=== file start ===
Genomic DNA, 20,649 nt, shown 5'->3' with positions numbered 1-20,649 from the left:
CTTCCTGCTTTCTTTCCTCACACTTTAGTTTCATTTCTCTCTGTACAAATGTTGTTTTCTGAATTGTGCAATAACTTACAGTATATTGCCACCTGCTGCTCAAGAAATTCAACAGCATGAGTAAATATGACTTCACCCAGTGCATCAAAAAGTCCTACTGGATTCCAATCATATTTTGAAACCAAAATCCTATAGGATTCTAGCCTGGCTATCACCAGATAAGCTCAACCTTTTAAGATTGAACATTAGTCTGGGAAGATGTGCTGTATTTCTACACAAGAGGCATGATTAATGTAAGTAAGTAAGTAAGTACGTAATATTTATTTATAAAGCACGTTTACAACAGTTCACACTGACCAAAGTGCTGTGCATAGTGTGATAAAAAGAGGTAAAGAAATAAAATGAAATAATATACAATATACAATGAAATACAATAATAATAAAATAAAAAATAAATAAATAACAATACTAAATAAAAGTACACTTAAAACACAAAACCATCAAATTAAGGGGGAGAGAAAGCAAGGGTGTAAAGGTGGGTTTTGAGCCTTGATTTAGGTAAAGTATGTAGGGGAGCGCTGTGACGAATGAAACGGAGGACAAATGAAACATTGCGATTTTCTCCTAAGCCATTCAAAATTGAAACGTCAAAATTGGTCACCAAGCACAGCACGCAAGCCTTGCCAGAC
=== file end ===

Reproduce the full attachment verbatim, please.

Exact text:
Genomic DNA, 20,649 nt, shown 5'->3' with positions numbered 1-20,649 from the left:
CTTCCTGCTTTCTTTCCTCACACTTTAGTTTCATTTCTCTCTGTACAAATGTTGTTTTCTGAATTGTGCAATAACTTACAGTATATTGCCACCTGCTGCTCAAGAAATTCAACAGCATGAGTAAATATGACTTCACCCAGTGCATCAAAAAGTCCTACTGGATTCCAATCATATTTTGAAACCAAAATCCTATAGGATTCTAGCCTGGCTATCACCAGATAAGCTCAACCTTTTAAGATTGAACATTAGTCTGGGAAGATGTGCTGTATTTCTACACAAGAGGCATGATTAATGTAAGTAAGTAAGTAAGTACGTAATATTTATTTATAAAGCACGTTTACAACAGTTCACACTGACCAAAGTGCTGTGCATAGTGTGATAAAAAGAGGTAAAGAAATAAAATGAAATAATATACAATATACAATGAAATACAATAATAATAAAATAAAAAATAAATAAATAACAATACTAAATAAAAGTACACTTAAAACACAAAACCATCAAATTAAGGGGGAGAGAAAGCAAGGGTGTAAAGGTGGGTTTTGAGCCTTGATTTAGGTAAAGTATGTAGGGGAGCGCTGTGACGAATGAAACGGAGGACAAATGAAACATTGCGATTTTCTCCTAAGCCATTCAAAATTGAAACGTCAAAATTGGTCACCAAGCACAGCACGCAAGCCTTGCCAGAC